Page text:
Despite everything they have been through, they still have hope.  One of the refugee women, Gloria, brought me baskets and cake.  Please, help her sell these things so that she can pay for her daughter to go to high school.  They hope that South Sudan will stabilize and their children will be the future leaders in the country.  As such, the public schools in Uganda swell with South Sudanese refugees.  Still, there are many barriers for them to attend school—they plant crops on small plots allocated by UNHCR.  They walk for hours to obtain water for their households.  They struggle with hunger.  They are very vulnerable to sickness, especially malaria.  For children who have already overcome so much, seen so much, and will continue to struggle, our goal is to help them stay in school by protecting them against malaria.  Everyone in Katulikire area suffers from malaria almost annually.  Due to malnutrition, stress, conditions in the refugee camp, the refugees are particularly vulnerable to malaria.  By protecting these children against malaria and helping their families, we protect the workforce, financial resources, and help our students so that they may live to see stability in South Sudan and return educated to become future leaders.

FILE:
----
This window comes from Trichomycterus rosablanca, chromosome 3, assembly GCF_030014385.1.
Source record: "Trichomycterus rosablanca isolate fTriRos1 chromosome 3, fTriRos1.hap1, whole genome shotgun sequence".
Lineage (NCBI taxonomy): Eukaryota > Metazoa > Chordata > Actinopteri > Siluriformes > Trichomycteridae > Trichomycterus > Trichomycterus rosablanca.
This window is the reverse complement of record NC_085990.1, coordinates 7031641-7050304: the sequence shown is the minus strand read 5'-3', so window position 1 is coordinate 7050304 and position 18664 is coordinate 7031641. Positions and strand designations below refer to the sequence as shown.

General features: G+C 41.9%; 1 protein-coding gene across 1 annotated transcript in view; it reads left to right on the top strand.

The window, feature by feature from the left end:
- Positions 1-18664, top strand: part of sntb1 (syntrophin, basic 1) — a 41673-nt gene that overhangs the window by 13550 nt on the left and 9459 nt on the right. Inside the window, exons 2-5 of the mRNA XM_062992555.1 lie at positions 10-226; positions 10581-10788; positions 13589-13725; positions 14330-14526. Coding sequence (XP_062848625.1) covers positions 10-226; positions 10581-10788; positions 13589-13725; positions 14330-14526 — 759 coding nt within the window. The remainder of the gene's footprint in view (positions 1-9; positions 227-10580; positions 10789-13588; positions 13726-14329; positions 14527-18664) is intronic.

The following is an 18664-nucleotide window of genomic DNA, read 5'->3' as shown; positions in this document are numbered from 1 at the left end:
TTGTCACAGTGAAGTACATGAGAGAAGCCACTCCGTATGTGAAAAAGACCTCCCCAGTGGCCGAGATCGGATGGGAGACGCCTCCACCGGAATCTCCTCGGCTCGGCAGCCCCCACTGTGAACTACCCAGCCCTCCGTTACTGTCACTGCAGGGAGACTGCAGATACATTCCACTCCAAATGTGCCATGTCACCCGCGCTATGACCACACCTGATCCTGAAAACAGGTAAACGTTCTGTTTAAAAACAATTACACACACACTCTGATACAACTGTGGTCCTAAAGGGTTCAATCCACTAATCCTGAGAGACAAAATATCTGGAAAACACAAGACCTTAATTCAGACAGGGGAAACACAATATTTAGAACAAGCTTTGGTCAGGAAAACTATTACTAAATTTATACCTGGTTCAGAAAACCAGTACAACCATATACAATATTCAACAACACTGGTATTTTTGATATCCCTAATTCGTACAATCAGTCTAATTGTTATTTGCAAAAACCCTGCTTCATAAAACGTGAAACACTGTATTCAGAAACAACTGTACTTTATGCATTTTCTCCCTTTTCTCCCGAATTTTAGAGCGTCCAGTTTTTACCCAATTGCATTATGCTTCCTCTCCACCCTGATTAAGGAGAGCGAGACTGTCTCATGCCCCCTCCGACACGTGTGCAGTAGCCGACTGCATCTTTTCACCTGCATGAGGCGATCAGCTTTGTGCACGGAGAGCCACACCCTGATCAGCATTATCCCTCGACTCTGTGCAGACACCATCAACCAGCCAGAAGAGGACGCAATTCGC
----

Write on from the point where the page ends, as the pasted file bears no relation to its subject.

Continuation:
Our goal was to distribute nets on October 15 to the students in the refugee camp, but on September 15, we did not have adequate funding.  We issued a plea for help to protect the first 2,000 refugee students.  We received an outpouring of support from across the country, particularly from Charlie Johnson and the followers of his blog.  Because of this support, we not only covered the first 2,000 students, we were able to expand our efforts to a second refugee school and distribute nets to 3,965 refugee students at Canrom and Bidong Public schools. 
Thank you again for your generosity.  We could not have done it without you. 


A recipient at Bakhita Primary School May 2015
A recipient at Bakhita Primary School May 2015

The people of Uganda are known for their generosity.  When I was in Uganda, despite their poverty, the villagers were most generous to me.  I was given plots of land, looms of Ugandan fabric, a hand-made dress, skirt, gifts for my family.  I was always a celebrated guest often going to a village home where I would be fed until I was so full I was gagging.  Villagers walked for hours to bring me gifts. These gifts were given from what they did not have.